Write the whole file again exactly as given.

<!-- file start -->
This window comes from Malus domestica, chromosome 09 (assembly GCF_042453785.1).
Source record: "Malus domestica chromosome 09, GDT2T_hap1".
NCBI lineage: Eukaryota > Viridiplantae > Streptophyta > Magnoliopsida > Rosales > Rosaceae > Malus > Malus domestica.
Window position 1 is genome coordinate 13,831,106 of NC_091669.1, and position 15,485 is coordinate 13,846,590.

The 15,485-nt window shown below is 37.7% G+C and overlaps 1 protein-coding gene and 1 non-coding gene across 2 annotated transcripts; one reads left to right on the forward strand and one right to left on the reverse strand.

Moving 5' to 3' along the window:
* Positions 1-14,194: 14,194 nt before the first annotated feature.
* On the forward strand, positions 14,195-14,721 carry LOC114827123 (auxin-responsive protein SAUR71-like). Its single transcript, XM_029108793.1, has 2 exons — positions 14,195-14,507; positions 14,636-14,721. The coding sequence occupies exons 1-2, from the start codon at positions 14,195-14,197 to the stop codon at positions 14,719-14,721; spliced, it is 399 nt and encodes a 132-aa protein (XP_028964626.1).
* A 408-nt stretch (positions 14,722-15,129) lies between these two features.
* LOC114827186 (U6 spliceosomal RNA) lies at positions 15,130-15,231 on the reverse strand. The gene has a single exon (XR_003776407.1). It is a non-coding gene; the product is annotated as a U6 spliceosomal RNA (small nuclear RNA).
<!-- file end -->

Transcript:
This window comes from Malus domestica, chromosome 09 (assembly GCF_042453785.1).
Source record: "Malus domestica chromosome 09, GDT2T_hap1".
NCBI lineage: Eukaryota > Viridiplantae > Streptophyta > Magnoliopsida > Rosales > Rosaceae > Malus > Malus domestica.
Window position 1 is genome coordinate 13,831,106 of NC_091669.1, and position 15,485 is coordinate 13,846,590.

The 15,485-nt window shown below is 37.7% G+C and overlaps 1 protein-coding gene and 1 non-coding gene across 2 annotated transcripts; one reads left to right on the forward strand and one right to left on the reverse strand.

Moving 5' to 3' along the window:
* Positions 1-14,194: 14,194 nt before the first annotated feature.
* On the forward strand, positions 14,195-14,721 carry LOC114827123 (auxin-responsive protein SAUR71-like). Its single transcript, XM_029108793.1, has 2 exons — positions 14,195-14,507; positions 14,636-14,721. The coding sequence occupies exons 1-2, from the start codon at positions 14,195-14,197 to the stop codon at positions 14,719-14,721; spliced, it is 399 nt and encodes a 132-aa protein (XP_028964626.1).
* A 408-nt stretch (positions 14,722-15,129) lies between these two features.
* LOC114827186 (U6 spliceosomal RNA) lies at positions 15,130-15,231 on the reverse strand. The gene has a single exon (XR_003776407.1). It is a non-coding gene; the product is annotated as a U6 spliceosomal RNA (small nuclear RNA).